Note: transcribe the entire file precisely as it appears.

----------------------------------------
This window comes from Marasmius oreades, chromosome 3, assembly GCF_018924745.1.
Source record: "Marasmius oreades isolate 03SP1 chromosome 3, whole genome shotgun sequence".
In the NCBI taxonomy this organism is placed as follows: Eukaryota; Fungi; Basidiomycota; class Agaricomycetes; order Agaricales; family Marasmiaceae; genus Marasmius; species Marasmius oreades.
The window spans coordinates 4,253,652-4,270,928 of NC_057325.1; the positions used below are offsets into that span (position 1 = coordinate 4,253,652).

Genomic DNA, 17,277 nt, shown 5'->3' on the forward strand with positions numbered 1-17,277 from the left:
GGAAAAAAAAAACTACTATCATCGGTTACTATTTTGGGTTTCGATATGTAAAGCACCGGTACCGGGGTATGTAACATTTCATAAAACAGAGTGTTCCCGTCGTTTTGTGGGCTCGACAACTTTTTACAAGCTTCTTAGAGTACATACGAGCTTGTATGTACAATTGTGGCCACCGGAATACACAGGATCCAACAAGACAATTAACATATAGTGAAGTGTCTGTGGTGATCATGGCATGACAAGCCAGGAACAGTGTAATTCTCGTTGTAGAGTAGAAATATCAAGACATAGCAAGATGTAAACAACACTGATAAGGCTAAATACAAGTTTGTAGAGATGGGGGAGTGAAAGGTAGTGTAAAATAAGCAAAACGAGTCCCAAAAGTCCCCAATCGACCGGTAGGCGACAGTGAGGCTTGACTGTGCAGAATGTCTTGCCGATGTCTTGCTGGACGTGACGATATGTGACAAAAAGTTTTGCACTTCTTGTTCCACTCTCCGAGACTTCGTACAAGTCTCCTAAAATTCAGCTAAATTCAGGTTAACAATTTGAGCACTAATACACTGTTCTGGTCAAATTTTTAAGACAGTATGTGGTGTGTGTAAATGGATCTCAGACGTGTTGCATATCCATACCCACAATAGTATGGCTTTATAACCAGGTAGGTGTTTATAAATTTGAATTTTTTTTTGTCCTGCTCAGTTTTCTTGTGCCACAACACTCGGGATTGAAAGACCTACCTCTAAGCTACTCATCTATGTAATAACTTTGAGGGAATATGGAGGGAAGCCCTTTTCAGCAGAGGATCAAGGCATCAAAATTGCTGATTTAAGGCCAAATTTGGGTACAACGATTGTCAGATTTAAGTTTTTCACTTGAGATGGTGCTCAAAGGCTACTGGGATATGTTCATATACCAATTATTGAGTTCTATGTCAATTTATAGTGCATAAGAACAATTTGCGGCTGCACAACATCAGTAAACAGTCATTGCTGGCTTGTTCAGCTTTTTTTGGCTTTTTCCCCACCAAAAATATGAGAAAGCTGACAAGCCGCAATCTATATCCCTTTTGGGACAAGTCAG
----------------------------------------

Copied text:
This window comes from Marasmius oreades, chromosome 3, assembly GCF_018924745.1.
Source record: "Marasmius oreades isolate 03SP1 chromosome 3, whole genome shotgun sequence".
In the NCBI taxonomy this organism is placed as follows: Eukaryota; Fungi; Basidiomycota; class Agaricomycetes; order Agaricales; family Marasmiaceae; genus Marasmius; species Marasmius oreades.
The window spans coordinates 4,253,652-4,270,928 of NC_057325.1; the positions used below are offsets into that span (position 1 = coordinate 4,253,652).

Genomic DNA, 17,277 nt, shown 5'->3' on the forward strand with positions numbered 1-17,277 from the left:
GGAAAAAAAAAACTACTATCATCGGTTACTATTTTGGGTTTCGATATGTAAAGCACCGGTACCGGGGTATGTAACATTTCATAAAACAGAGTGTTCCCGTCGTTTTGTGGGCTCGACAACTTTTTACAAGCTTCTTAGAGTACATACGAGCTTGTATGTACAATTGTGGCCACCGGAATACACAGGATCCAACAAGACAATTAACATATAGTGAAGTGTCTGTGGTGATCATGGCATGACAAGCCAGGAACAGTGTAATTCTCGTTGTAGAGTAGAAATATCAAGACATAGCAAGATGTAAACAACACTGATAAGGCTAAATACAAGTTTGTAGAGATGGGGGAGTGAAAGGTAGTGTAAAATAAGCAAAACGAGTCCCAAAAGTCCCCAATCGACCGGTAGGCGACAGTGAGGCTTGACTGTGCAGAATGTCTTGCCGATGTCTTGCTGGACGTGACGATATGTGACAAAAAGTTTTGCACTTCTTGTTCCACTCTCCGAGACTTCGTACAAGTCTCCTAAAATTCAGCTAAATTCAGGTTAACAATTTGAGCACTAATACACTGTTCTGGTCAAATTTTTAAGACAGTATGTGGTGTGTGTAAATGGATCTCAGACGTGTTGCATATCCATACCCACAATAGTATGGCTTTATAACCAGGTAGGTGTTTATAAATTTGAATTTTTTTTTGTCCTGCTCAGTTTTCTTGTGCCACAACACTCGGGATTGAAAGACCTACCTCTAAGCTACTCATCTATGTAATAACTTTGAGGGAATATGGAGGGAAGCCCTTTTCAGCAGAGGATCAAGGCATCAAAATTGCTGATTTAAGGCCAAATTTGGGTACAACGATTGTCAGATTTAAGTTTTTCACTTGAGATGGTGCTCAAAGGCTACTGGGATATGTTCATATACCAATTATTGAGTTCTATGTCAATTTATAGTGCATAAGAACAATTTGCGGCTGCACAACATCAGTAAACAGTCATTGCTGGCTTGTTCAGCTTTTTTTGGCTTTTTCCCCACCAAAAATATGAGAAAGCTGACAAGCCGCAATCTATATCCCTTTTGGGACAAGTCAG